The making of a “compelling statistic”
Ravi Dasika, CFA
144

While your rebuttal is sound, it hinges on the return of one performer, Nifty Junior, and it hinges on this time (where five year returns for mid-caps in particular have been excellent). One might find very different results if you consider rolling five year periods; the Nifty outperformed the Junior for most of the time between 2008 and 2013 for example and the meteoric rise of Junior was after 2014.

Overall, the correct way to judge an active MF beating the ETF (which is a useful comparison because it equalizes for dividends) is to say: I will choose some of the top performing mutual funds — use multi-cap funds, not just large cap. If I did this five years ago (top performing funds at that time) and then compared to the ETF now, would I have beaten the ETF?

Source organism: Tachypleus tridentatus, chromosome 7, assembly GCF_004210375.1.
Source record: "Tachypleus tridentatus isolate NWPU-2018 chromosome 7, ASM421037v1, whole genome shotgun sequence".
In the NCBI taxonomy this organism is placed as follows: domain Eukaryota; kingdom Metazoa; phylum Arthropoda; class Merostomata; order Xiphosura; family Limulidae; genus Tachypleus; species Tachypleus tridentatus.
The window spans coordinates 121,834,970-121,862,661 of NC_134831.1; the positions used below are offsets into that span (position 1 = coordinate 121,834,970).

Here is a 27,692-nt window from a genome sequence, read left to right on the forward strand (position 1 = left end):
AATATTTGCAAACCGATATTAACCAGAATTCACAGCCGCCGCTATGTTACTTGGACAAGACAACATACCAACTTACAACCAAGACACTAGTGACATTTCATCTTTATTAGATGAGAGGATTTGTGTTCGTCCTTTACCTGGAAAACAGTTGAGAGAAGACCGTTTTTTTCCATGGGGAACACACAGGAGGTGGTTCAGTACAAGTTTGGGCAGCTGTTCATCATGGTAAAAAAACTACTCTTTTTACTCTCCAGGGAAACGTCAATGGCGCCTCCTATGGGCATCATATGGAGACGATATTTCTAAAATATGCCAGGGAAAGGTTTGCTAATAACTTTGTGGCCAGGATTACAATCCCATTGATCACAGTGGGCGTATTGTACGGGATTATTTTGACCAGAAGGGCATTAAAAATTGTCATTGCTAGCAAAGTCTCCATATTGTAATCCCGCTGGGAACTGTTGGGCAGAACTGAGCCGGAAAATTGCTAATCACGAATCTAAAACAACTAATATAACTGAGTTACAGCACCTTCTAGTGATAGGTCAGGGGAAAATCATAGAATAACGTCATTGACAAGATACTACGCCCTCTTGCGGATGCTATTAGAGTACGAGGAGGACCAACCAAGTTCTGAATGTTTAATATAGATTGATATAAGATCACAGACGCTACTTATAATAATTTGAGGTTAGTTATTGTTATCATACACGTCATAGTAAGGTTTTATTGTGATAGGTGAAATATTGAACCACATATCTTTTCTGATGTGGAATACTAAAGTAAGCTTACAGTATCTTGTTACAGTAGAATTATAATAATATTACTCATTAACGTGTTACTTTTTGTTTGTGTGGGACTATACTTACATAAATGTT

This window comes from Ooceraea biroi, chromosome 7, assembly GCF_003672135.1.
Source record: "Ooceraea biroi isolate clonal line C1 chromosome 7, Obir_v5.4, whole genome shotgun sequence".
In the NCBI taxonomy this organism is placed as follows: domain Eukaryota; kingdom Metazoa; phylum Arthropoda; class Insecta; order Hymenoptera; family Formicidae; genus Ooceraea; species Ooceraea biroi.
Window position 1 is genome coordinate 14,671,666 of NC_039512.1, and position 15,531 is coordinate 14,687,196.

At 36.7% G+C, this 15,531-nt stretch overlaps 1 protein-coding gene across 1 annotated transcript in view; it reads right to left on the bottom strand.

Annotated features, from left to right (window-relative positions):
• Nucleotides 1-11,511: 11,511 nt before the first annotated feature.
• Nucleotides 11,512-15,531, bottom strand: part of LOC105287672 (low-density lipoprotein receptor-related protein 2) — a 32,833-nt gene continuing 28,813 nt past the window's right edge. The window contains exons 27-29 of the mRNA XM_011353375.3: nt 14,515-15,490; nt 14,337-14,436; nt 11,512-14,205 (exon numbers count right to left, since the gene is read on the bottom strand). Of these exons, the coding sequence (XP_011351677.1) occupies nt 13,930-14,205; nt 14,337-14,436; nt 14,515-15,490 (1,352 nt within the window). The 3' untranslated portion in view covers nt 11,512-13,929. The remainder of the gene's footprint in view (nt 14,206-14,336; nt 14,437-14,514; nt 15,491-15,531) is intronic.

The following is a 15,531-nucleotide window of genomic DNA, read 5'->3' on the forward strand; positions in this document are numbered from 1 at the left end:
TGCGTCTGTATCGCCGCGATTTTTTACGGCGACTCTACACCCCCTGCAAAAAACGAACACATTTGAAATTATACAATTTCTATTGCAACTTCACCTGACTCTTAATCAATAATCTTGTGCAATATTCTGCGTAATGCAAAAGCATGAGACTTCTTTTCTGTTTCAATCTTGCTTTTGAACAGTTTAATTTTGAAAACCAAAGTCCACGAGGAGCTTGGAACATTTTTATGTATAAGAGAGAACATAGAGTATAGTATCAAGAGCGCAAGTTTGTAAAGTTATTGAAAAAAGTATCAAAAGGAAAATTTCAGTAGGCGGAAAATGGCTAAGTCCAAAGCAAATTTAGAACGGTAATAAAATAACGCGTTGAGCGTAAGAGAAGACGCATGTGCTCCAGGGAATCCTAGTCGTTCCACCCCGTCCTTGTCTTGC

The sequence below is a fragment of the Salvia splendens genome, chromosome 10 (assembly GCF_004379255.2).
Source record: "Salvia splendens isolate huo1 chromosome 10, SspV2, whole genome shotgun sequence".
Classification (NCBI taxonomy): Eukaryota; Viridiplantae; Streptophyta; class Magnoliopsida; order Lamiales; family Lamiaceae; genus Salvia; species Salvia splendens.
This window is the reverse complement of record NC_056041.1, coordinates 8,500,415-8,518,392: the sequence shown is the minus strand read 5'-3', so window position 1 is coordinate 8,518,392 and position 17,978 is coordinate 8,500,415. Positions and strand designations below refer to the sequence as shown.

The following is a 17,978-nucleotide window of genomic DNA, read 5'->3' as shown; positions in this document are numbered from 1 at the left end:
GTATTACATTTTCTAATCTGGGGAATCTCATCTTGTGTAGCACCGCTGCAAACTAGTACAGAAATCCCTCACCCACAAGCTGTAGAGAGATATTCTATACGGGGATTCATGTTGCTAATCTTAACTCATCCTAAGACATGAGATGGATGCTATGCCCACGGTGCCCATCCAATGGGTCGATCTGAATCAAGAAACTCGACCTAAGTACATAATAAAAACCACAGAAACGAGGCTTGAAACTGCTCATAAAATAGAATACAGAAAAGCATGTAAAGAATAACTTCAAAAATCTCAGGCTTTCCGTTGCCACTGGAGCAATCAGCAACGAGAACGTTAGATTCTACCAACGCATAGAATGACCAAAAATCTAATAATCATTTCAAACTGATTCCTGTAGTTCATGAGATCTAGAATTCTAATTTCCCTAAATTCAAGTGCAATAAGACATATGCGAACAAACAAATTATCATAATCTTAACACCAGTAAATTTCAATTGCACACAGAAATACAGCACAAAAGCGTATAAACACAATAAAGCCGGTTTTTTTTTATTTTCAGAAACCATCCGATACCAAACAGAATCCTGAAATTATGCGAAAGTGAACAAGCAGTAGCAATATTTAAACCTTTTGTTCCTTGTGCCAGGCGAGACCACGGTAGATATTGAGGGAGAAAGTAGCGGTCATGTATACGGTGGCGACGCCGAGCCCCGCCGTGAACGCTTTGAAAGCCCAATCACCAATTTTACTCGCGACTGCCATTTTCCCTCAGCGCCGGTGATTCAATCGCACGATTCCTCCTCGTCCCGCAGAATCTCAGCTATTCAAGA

No one just buys allmutual funds. they buy the top performers. So if the top performers consistently beat ETFs then the mutual funds win. If they consistently lose then ETFs win. If nothing’s consistent, you might as well do a coin toss between the two.

I just choose to invest directly in stocks and use mutual funds for debt, but hey, that’s me.

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